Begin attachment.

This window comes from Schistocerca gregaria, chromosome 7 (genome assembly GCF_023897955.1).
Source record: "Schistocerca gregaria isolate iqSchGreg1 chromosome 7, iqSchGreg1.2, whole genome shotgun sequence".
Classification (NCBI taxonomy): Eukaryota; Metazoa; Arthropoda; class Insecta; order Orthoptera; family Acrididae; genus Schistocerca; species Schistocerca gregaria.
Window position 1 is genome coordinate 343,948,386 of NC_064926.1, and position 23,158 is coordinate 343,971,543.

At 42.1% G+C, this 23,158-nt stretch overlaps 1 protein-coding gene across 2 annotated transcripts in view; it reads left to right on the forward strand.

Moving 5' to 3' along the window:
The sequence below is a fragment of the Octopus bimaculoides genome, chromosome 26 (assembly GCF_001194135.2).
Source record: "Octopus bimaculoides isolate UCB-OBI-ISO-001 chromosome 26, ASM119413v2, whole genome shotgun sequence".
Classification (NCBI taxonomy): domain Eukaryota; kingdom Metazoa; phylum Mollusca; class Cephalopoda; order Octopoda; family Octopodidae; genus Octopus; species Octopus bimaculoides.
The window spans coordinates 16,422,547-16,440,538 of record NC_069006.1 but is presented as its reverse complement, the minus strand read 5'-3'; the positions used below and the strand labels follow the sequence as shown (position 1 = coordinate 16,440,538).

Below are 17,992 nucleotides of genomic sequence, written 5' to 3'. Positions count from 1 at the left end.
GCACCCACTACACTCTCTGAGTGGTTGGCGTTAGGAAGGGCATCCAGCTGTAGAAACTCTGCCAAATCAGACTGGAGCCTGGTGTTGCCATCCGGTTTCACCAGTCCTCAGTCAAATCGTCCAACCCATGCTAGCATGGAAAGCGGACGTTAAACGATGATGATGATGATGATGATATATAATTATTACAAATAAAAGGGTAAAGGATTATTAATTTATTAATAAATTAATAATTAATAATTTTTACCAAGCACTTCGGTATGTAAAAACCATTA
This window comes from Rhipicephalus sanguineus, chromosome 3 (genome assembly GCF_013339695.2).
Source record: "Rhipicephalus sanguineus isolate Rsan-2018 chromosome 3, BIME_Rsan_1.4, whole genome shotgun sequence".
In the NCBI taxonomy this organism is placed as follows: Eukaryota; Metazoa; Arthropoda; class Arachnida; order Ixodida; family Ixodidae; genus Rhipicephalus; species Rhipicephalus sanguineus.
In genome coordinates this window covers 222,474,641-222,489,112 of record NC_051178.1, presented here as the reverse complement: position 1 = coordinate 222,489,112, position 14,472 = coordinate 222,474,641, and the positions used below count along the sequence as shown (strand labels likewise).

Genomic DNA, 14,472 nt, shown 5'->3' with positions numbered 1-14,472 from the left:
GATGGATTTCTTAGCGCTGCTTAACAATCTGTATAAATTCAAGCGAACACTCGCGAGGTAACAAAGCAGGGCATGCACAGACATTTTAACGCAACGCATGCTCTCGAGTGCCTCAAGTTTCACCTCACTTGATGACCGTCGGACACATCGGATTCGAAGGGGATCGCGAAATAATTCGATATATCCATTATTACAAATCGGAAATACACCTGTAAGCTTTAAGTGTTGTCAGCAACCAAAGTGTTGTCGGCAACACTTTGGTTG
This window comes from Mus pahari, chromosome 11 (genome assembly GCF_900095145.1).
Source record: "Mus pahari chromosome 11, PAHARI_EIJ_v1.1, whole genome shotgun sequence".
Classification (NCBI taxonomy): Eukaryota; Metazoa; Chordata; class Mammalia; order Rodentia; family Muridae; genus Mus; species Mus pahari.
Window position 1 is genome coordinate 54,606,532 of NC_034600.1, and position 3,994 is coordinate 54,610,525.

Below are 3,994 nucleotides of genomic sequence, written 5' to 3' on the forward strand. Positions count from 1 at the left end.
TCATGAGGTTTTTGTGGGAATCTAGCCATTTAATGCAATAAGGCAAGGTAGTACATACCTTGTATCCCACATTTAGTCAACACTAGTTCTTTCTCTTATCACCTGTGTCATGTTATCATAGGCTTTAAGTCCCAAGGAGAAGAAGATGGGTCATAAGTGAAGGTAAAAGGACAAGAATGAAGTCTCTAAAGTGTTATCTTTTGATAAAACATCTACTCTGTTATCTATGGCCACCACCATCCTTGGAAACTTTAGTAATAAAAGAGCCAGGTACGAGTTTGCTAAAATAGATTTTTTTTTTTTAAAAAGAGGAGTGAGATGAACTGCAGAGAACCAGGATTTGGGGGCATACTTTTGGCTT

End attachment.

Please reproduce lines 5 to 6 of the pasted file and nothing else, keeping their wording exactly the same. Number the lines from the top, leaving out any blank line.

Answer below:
At 42.1% G+C, this 23,158-nt stretch overlaps 1 protein-coding gene across 2 annotated transcripts in view; it reads left to right on the forward strand.

Moving 5' to 3' along the window: